One of the easiest ways to reduce your energy bills throughout the year is to replace the insulation in your home. Buildings that are more than 10 years old can lack high-quality insulation and allow heat to escape in the winter, and heat to get in during the summer. Choosing the right type of insulation with the proper R-value is important. If you’re living in a climate where winters get extremely cold, like Minnesota, choosing insulation with a high R-value is critical. In warmer climates, insulation with a low R-value can be a more cost-effective option.

Insulation Options

Each type of insulation has advantages and disadvantages that should be considered. Choosing the right one for your insulation replacement job is important for the energy efficiency of your building.

If you are considering insulation installation or replacement this summer, here are your options.

Blanket Insulation

Blanket insulation is a popular and relatively inexpensive form of insulation. It can be made from a variety of materials, including fiberglass, plastic, or rock wool. Because it comes cut in rolls that fit standard stud and joist spacing. While it’s possible to cut blanket insulation, it can be hard to fit into irregularly sized spaces.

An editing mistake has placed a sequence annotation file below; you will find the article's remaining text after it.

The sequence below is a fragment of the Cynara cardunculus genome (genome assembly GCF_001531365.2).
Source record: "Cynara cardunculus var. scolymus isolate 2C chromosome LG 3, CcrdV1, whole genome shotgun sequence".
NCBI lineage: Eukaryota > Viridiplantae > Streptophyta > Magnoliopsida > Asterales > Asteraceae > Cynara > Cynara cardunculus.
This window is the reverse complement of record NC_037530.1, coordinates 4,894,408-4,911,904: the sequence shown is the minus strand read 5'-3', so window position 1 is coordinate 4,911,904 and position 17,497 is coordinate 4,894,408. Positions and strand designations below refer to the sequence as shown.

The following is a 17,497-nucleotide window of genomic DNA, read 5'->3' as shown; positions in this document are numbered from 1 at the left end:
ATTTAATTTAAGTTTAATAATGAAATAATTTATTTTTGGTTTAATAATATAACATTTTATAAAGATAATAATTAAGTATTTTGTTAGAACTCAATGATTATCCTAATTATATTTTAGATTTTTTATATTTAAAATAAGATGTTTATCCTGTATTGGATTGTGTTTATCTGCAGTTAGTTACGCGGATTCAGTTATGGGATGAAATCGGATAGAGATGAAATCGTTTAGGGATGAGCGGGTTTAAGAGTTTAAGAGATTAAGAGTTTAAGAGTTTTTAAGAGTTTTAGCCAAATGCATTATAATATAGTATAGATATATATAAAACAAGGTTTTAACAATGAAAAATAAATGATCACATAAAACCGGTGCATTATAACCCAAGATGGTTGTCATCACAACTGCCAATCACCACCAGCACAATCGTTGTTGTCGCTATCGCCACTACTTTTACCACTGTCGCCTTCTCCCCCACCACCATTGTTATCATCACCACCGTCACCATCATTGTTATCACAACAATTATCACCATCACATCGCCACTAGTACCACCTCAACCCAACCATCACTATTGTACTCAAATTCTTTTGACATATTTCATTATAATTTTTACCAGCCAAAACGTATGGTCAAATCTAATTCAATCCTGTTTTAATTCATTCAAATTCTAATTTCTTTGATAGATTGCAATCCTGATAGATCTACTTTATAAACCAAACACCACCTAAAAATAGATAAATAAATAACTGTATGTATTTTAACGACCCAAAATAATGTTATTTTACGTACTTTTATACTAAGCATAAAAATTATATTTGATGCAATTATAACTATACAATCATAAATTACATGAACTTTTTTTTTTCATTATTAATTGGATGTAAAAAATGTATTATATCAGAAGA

Foam Boards

When you’re looking for insulation that is perfect for exterior wall sheathing, foam boards might be your answer. These stiff panels can be installed from the roof to the foundation and are especially useful for attic hatches.

Liquid Spray Foam

Made of polyurethane, liquid spray foam can create air-tight seals. The open-cell foam expands to look like a sponge by trapping air bubbles. Closed-cell foam is filled with gas and creates a product that will expand in any space where it is placed. The closed-cell foam is more expensive than the open-cell option, but it makes it easier to fill a space with insulation.

Spray foam insulation needs to be mixed with special tools and should be installed by a professional. It is one of the most effective forms of insulation and will keep air from escaping from cracks and small holes in your home.

Loose-Fill Insulation

For spaces that have odd shapes or are hard to reach, loose-fill insulation could be your best option. It is made up of small particles of foam created by fiberglass, cellulose, or rockwool. Because of the loose structure, they can be easily put into difficult spaces.

Insulating Your Home

There are specific areas of a home that need to be more insulated than others. Since heat rises, having proper attic insulation can keep warm air in throughout the winter. It can also minimize the heat that enters your home in the summer. Adding insulation to your attic and roof could end up reducing your energy bills significantly.

Windows and doors are also areas of major energy loss. To minimize the heat that escapes, you can use a foam sealant spray to go around your windows and make sure there aren’t any leaks. Installing all-weather windows can also reduce the loss of heat in the winter. That’s why window replacement is also a great way to insulate your house against extreme temperatures.

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